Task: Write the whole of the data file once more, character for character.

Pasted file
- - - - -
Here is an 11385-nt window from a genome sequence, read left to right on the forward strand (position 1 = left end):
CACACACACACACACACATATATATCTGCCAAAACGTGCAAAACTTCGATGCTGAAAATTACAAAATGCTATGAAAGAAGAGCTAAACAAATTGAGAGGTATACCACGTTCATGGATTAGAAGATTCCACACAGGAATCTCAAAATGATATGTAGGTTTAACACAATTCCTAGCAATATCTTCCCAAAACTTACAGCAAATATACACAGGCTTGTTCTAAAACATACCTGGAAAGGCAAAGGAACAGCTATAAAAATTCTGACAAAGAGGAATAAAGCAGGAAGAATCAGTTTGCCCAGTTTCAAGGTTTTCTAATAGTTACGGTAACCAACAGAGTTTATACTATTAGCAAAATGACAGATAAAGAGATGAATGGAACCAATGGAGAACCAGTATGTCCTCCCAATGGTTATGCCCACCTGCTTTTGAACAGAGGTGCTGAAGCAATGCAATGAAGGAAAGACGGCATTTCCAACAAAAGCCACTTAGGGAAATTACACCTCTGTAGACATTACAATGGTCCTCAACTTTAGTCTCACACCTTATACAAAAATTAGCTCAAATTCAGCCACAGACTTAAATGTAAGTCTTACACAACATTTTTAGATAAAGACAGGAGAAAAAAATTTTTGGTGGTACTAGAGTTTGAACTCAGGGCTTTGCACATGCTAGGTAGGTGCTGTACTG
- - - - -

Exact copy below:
Here is an 11385-nt window from a genome sequence, read left to right on the forward strand (position 1 = left end):
CACACACACACACACACATATATATCTGCCAAAACGTGCAAAACTTCGATGCTGAAAATTACAAAATGCTATGAAAGAAGAGCTAAACAAATTGAGAGGTATACCACGTTCATGGATTAGAAGATTCCACACAGGAATCTCAAAATGATATGTAGGTTTAACACAATTCCTAGCAATATCTTCCCAAAACTTACAGCAAATATACACAGGCTTGTTCTAAAACATACCTGGAAAGGCAAAGGAACAGCTATAAAAATTCTGACAAAGAGGAATAAAGCAGGAAGAATCAGTTTGCCCAGTTTCAAGGTTTTCTAATAGTTACGGTAACCAACAGAGTTTATACTATTAGCAAAATGACAGATAAAGAGATGAATGGAACCAATGGAGAACCAGTATGTCCTCCCAATGGTTATGCCCACCTGCTTTTGAACAGAGGTGCTGAAGCAATGCAATGAAGGAAAGACGGCATTTCCAACAAAAGCCACTTAGGGAAATTACACCTCTGTAGACATTACAATGGTCCTCAACTTTAGTCTCACACCTTATACAAAAATTAGCTCAAATTCAGCCACAGACTTAAATGTAAGTCTTACACAACATTTTTAGATAAAGACAGGAGAAAAAAATTTTTGGTGGTACTAGAGTTTGAACTCAGGGCTTTGCACATGCTAGGTAGGTGCTGTACTG